When you include the American Institute for Cancer Research in your estate plans, you make a major difference in the fight against cancer.

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The Continuous Update Project (CUP) is an ongoing program that analyzes global research on how diet, nutrition and physical activity affect cancer risk and survival.

A major milestone in cancer research, the Third Expert Report analyzes and synthesizes the evidence gathered in CUP reports and serves as a vital resource for anyone interested in preventing cancer.

AICR has pushed research to new heights, and has helped thousands of communities better understand the intersection of lifestyle, nutrition, and cancer.

Read real-life accounts of how AICR is changing lives through cancer prevention and survivorship.

We bring a detailed policy framework to our advocacy efforts, and provide lawmakers with the scientific evidence they need to achieve our objectives.

AICR champions research that increases understanding of the relationship between nutrition, lifestyle, and cancer.

AICR’s resources can help you navigate questions about nutrition and lifestyle, and empower you to advocate for your health.

AICR is committed to putting what we know about cancer prevention into action. To help you live healthier, we’ve taken the latest research and made 10 Cancer Prevention Recommendations.

June 14, 2016 | 2 minute read

Survey Finds Half of Americans Want to Take a Hike this Summer

School’s out for the summer and kids are ready to play! This is a great time to make healthy habits part of your family’s summer plans. Give your kids a start for lifelong cancer protection by helping them be active. For adults, AICR research shows that moving for at least 30 minutes daily lowers the risk for post-menopausal breast, colorectal, and endometrial cancers.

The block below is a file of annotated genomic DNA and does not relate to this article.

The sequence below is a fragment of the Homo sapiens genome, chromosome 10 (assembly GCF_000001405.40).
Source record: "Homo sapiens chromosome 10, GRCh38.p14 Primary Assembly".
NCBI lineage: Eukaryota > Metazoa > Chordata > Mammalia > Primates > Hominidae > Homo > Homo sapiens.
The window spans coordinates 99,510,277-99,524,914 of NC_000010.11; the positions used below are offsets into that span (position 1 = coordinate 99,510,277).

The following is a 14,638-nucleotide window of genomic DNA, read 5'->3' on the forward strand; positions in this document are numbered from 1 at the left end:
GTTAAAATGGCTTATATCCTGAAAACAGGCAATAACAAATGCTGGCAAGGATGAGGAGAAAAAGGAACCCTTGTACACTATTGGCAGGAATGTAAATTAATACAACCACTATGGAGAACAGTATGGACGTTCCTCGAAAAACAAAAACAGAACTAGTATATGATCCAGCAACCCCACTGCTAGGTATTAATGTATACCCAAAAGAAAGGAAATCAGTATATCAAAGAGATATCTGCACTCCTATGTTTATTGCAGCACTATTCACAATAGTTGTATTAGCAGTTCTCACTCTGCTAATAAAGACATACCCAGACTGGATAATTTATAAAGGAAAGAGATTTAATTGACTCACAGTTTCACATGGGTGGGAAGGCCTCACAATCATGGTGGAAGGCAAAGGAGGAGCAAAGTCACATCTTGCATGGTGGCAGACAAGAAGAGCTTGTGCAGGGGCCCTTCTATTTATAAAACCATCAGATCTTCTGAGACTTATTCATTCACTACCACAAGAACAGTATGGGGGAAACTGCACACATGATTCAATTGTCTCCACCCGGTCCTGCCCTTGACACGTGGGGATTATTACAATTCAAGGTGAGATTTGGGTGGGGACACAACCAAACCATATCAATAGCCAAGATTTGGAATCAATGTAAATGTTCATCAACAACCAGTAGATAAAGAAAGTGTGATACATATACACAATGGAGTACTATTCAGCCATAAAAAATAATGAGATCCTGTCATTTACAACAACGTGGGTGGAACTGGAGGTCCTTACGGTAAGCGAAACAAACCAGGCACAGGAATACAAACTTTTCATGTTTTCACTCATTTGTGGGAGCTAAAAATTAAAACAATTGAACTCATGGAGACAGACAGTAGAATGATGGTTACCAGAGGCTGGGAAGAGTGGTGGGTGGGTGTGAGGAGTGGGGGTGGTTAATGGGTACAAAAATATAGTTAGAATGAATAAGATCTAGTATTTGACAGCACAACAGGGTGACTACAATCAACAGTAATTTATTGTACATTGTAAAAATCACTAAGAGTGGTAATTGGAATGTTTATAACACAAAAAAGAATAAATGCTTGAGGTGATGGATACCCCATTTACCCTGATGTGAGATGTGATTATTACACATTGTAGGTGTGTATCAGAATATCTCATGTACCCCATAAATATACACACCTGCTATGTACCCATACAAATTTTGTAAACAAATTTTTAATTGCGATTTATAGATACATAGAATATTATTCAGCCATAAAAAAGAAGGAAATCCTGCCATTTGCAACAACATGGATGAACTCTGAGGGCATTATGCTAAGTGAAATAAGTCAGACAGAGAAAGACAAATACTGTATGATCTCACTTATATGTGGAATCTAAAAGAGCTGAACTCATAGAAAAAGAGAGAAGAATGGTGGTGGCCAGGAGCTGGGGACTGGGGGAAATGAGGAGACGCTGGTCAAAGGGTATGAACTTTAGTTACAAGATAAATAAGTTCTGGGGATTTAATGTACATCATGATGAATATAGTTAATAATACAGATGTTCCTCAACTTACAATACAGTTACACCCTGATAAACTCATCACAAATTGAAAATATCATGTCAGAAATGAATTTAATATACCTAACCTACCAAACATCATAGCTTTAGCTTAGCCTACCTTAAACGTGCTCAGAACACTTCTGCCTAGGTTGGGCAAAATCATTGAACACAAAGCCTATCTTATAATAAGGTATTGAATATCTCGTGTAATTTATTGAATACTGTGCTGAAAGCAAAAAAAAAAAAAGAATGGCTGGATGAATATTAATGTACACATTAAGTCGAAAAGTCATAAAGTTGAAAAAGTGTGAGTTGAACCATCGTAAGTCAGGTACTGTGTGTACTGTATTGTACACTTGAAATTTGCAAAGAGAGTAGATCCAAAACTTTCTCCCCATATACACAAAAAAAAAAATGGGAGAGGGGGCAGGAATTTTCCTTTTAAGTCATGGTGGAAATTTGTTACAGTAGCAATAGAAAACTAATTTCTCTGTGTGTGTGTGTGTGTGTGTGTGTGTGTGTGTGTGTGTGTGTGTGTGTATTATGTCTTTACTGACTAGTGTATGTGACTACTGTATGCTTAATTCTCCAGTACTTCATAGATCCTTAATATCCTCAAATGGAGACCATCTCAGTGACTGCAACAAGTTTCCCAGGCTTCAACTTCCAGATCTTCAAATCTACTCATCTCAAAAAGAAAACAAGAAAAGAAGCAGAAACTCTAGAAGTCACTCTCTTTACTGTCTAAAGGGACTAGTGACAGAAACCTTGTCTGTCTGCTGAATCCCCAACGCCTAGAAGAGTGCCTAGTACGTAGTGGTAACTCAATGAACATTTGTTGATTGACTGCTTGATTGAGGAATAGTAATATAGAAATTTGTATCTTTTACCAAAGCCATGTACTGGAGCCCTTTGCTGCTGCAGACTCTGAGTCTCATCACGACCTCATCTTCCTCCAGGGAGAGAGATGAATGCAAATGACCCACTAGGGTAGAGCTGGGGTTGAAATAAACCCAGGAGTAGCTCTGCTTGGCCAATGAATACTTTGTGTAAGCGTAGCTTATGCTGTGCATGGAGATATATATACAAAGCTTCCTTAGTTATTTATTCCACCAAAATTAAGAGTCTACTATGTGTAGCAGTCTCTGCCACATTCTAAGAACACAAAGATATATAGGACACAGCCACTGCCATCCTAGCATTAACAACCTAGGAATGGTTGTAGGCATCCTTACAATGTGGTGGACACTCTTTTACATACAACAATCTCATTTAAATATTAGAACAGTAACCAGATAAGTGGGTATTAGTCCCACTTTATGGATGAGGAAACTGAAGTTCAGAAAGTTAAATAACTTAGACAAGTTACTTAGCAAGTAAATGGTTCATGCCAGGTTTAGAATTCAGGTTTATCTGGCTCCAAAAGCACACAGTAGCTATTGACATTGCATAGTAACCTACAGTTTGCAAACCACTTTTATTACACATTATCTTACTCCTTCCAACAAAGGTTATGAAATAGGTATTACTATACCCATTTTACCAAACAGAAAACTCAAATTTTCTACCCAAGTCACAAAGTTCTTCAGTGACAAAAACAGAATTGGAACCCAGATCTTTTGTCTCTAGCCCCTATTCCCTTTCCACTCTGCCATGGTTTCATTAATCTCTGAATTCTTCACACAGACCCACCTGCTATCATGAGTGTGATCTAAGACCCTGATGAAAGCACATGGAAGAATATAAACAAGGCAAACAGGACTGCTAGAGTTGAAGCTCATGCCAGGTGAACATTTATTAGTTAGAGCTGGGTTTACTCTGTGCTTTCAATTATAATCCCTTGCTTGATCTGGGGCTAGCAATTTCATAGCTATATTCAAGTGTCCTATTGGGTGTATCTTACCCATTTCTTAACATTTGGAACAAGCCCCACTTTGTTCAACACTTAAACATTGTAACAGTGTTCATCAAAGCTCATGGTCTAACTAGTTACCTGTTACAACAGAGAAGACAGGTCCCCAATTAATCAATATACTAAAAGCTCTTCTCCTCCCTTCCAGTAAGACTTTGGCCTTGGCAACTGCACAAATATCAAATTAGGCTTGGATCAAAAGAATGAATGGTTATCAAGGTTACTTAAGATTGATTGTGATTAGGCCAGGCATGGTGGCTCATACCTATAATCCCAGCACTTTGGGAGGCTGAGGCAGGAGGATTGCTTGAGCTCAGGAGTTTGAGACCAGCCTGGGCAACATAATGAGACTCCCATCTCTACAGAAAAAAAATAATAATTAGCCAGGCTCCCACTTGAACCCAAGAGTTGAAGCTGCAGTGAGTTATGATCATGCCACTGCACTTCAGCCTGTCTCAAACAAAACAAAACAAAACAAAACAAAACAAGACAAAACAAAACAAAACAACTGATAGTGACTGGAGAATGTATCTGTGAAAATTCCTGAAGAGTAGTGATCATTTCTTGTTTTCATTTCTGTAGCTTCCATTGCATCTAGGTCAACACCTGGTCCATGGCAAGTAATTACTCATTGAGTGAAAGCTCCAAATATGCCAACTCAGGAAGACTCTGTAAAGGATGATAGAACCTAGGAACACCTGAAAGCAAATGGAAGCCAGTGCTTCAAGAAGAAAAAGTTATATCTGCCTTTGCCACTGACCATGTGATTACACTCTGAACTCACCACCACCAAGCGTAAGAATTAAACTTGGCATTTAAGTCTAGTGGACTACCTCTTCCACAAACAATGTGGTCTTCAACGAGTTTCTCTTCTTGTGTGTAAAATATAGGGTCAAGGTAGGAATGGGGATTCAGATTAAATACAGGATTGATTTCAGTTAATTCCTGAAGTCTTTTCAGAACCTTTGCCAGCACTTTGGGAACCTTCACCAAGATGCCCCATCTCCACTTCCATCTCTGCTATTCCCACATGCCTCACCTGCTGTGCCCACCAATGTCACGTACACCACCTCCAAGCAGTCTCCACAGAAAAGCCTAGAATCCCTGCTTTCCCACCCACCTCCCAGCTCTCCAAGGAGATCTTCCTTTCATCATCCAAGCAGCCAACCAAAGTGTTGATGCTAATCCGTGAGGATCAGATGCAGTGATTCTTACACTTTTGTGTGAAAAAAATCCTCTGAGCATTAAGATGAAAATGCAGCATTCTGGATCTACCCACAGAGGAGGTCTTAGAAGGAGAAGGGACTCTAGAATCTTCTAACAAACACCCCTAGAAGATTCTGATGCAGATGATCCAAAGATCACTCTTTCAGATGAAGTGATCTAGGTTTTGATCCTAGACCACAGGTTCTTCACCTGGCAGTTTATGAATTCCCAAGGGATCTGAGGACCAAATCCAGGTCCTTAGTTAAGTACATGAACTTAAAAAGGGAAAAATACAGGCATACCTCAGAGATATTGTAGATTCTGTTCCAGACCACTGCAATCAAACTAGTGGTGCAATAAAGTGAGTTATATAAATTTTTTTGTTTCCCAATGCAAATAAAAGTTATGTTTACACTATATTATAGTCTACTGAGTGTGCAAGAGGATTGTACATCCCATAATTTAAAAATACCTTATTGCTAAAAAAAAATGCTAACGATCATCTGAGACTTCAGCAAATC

To find out how Americans will be getting active, the National Recreation and Park Association asked about favorite summer outdoor activities in a recent survey. Half of those surveyed said that going for a walk or a hike is one of their favorites. Walking and hiking are great ways to explore nature in your local park, on a National Park trail, or to find a new shop in your neighborhood. At the same time you’ll boost fitness, strengthen muscles and build endurance.

hiking, Survey Finds Half of Americans Want to Take a Hike this Summer

Source: National Recreation and Park Association

The survey also showed that favorite summer activities differ between generations. If you have young kids, going to the pool or beach and going camping is more popular. Having a picnic or barbeque and going hiking are favorites for grandparents or people with older kids. All ages said they enjoy exploring nature and attending festivals.

No matter your age, physical activity is beneficial. It can help you feel your best, be at a healthy weight, and prevent cancer. All of these summer outdoor activities are perfect for socializing or enjoying alone time, while sneaking in some exercise. Bring a Frisbee, football, or volleyball to picnics and beaches to be active and have fun as a family!

There are a lot of resources to help you be active this summer. Check out the National Park Service website or your state park website to find parks near you. Also, take advantage of the Every Kid In a Park program, which gives fourth graders and their family free access to parks. If there are no parks near you, try these fun activities in your own neighborhood: mix it up with an obstacle course, beat the heat with a water balloon fight, or add some friendly competition with kickball and soccer.

Kaila Schoenberger is an Education & Communication Intern at AICR. She is an MPH/RD candidate from the University of Minnesota School of Public Health. Kaila believes in preventing cancer by encouraging simple ways for people to eat well and be active.

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